Firing After Facebook Posts Deemed Unlawful and Leads to Additional Order to Rescind Unrelated Salary Non-Disclosure Policy

In Design Technology Group, LLC d/b/a Bettie Page Clothing, NLRB Case No. 20-CA-035511, the National Labor Relations Board (“NLRB” or “the Board”) concluded that the employer’s conduct of terminating non-union employees for postings on Facebook violated provisions within the National Labor Relations Act (“NLRA” or “the Act”) protecting concerted activity amongst coworkers to improve their working conditions.

The terminated employees in the Bettie Page case worked in a women’s retail store located in California. Amongst other complaints, they had expressed concerns with management about safety arising from the fact that their store remained open for an hour after other stores in the area had closed, and that there was no alarm or security system within the store. After an argument with her manager over this issue, one of the employees, Holli Thomas, posted to her Facebook page that she “needs a new job” and that she was “physically and mentally sickened.” Her post lead to the following exchange on Facebook between the coworkers:

Vanessa Morris: It’s pretty obvious that my manager is as immature as a person can be and she proved that this evening even more so. I’m am [sic] unbelievably stressed out and I can’t believe NO ONE is doing anything about it! The way she treats us in [sic] NOT okay but no one cares because everytime we try to solve conflicts NOTHING GETS DONE!!!!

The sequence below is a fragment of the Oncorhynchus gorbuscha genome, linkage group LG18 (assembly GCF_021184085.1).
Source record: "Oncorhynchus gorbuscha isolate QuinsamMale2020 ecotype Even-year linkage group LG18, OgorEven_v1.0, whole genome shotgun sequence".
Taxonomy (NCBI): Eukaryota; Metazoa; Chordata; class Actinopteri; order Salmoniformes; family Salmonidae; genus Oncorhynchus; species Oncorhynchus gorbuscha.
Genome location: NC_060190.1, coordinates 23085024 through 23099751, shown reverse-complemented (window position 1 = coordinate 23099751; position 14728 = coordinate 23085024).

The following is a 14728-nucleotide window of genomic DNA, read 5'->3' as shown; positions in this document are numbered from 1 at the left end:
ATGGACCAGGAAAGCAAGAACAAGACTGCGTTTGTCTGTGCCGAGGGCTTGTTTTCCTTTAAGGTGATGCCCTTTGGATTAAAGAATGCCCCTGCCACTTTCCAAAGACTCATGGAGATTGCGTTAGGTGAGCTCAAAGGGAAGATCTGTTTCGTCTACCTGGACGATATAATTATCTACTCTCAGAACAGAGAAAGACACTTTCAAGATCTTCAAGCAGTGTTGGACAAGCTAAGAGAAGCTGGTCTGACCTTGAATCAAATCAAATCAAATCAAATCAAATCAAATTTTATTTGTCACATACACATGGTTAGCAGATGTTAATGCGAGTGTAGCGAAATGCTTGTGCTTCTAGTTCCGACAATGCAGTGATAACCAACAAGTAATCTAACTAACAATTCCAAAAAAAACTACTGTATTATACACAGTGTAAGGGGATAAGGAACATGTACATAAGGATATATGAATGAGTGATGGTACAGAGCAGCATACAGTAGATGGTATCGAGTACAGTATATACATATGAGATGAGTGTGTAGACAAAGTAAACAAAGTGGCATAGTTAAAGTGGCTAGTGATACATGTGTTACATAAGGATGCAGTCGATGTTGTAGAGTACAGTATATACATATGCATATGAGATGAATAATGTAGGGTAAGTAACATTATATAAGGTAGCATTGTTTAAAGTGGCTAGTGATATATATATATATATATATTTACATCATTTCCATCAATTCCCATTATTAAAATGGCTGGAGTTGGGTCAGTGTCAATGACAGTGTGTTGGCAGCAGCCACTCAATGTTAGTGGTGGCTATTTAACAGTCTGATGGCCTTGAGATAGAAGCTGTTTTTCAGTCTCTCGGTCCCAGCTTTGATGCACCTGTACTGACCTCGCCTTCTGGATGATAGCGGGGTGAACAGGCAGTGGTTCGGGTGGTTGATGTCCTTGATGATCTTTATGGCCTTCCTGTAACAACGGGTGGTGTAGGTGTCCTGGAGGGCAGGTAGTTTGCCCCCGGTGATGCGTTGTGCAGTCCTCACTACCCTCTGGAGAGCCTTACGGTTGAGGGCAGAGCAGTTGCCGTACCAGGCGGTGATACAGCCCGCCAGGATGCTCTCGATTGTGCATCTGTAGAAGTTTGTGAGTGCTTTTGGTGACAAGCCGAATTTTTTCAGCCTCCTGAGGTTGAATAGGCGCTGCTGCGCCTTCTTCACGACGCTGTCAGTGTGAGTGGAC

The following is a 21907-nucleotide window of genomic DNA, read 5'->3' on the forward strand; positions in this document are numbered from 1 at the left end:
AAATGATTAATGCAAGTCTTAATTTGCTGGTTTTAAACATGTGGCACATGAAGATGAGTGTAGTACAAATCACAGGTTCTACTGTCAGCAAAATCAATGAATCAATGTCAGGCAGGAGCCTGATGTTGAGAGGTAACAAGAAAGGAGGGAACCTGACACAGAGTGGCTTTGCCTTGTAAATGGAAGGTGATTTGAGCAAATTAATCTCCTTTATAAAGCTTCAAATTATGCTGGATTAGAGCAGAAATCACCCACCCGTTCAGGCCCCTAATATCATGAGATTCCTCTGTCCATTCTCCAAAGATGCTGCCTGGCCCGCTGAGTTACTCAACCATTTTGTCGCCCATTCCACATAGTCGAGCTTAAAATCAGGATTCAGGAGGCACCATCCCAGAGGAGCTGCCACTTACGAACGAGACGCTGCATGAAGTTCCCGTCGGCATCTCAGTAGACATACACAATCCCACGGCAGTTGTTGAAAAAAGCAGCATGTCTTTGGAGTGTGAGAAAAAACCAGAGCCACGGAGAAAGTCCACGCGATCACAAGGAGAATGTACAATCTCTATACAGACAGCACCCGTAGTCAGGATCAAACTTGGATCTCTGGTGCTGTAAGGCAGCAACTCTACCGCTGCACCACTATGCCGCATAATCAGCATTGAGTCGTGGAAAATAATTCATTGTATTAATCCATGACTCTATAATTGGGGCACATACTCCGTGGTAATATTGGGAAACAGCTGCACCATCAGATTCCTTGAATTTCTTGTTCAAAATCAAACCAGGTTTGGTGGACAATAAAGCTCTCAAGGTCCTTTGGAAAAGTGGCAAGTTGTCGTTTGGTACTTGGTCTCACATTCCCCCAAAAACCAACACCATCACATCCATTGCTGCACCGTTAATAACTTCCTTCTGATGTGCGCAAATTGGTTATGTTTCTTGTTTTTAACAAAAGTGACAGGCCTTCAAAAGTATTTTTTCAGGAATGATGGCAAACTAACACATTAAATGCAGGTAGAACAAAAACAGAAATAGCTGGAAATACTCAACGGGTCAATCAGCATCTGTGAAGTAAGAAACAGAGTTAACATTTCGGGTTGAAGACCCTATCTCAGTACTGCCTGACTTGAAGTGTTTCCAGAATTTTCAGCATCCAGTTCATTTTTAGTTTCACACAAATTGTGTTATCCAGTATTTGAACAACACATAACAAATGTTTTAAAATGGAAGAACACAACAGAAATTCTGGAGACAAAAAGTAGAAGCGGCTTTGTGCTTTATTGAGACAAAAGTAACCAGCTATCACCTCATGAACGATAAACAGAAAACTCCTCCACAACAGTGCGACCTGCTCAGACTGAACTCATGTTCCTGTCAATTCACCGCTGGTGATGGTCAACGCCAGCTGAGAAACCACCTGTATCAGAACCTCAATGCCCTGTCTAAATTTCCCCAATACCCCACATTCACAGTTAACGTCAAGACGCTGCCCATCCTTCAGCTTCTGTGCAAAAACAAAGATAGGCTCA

Holli Thomas: bettie page would roll over in her grave.

Vanessa Morris: She already is girl!

Holli Thomas: 800 miles away yet she’s still continues [to make] our lives miserable. Phenomenal!

Vanessa Morris: And no one’s doing anything about it! Big surprise!

Brittany Johnson: “bettie page would roll over in her grave.” I’ve been thinking the same thing for quite some time.

Vanessa Morris: hey dudes it’s totally cool, tomorrow I’m bringing a California Worker’s Rights book to work. My mom works for a law firm that specializes in labor law and BOY will you be surprised by all the crap that’s going on that’s in violation J see you tomorrow!

Ms. Morris did bring in the book about worker’s rights and placed it in the breakroom. Another sales employee told the manager about the above Facebook postings. The manager accessed that employee’s Facebook page and viewed the postings. The owner was also eventually notified of the postings. A few days later, the manager terminated Ms. Thomas and Ms. Morris because “things were not working out.”

Shortly after she terminated Ms. Thomas and Ms. Morris, the manager noticed that another employee who participated in the Facebook discussion, Brittany Johnson, had received a text message from Ms. Thomas. The manager told Ms. Johnson that she was tempted to put a “gag order” on her so that she would not be able to talk with others about her working conditions. Approximately one month later, the manager discharged Ms. Johnson purportedly for tardiness.

On review, the Board concluded that the postings among the three employees were protected concerted activity under the Act. Moreover, the Board found that the employer’s justifications for the terminations (insubordination, misuse of company computers, and tardiness) were mere pretext for unlawful retaliation against these employees for their protected activity. Moreover, in the course of investigating this unfair labor practice, the Board examined the employer’s handbook and found that the employer had also engaged in an unfair labor practice by maintaining a policy prohibiting employees from disclosing wages and compensation to each other or to any third party. Accordingly, the Board ordered the employer to not only reinstate these three employees with full back pay, but also required the employer to publically rescind their wage and salary non-Disclosure policy at all locations company-wide where this rule was in effect.